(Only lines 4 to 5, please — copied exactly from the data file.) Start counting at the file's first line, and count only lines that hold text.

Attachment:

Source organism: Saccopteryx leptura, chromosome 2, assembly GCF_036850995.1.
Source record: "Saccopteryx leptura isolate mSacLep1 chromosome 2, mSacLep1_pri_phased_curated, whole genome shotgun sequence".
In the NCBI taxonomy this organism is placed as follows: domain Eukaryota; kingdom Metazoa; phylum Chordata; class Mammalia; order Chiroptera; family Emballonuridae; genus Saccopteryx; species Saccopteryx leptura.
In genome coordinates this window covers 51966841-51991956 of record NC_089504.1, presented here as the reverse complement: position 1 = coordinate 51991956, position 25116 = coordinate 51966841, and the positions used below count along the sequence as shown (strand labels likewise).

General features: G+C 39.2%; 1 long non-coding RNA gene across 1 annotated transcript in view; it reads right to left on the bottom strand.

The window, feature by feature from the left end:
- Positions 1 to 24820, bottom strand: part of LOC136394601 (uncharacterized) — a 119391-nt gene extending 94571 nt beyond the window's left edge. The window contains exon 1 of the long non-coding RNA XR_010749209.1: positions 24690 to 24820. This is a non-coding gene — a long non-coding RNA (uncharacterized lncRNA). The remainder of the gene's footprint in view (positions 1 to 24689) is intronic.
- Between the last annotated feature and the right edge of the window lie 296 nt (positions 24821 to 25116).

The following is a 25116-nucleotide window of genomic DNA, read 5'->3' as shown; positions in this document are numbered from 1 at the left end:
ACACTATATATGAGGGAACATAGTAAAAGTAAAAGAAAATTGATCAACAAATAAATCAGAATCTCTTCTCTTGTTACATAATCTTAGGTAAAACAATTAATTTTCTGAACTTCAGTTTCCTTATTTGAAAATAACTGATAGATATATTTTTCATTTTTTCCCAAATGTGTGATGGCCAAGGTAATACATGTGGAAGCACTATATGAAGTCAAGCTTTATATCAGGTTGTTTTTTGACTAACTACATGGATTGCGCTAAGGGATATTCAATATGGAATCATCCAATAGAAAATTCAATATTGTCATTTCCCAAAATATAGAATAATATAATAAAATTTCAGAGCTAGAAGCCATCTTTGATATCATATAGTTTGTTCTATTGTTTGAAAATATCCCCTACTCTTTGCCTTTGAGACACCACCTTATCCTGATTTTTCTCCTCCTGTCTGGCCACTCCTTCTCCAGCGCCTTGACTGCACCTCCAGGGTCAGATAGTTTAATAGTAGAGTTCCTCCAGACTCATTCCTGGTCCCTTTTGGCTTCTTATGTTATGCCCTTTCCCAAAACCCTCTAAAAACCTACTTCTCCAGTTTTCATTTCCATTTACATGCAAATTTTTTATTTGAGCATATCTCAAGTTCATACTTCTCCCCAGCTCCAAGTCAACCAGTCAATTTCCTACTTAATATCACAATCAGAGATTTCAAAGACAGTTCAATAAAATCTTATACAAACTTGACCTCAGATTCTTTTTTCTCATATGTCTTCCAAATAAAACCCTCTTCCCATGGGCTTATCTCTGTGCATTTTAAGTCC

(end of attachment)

In genome coordinates this window covers 51966841-51991956 of record NC_089504.1, presented here as the reverse complement: position 1 = coordinate 51991956, position 25116 = coordinate 51966841, and the positions used below count along the sequence as shown (strand labels likewise).

General features: G+C 39.2%; 1 long non-coding RNA gene across 1 annotated transcript in view; it reads right to left on the bottom strand.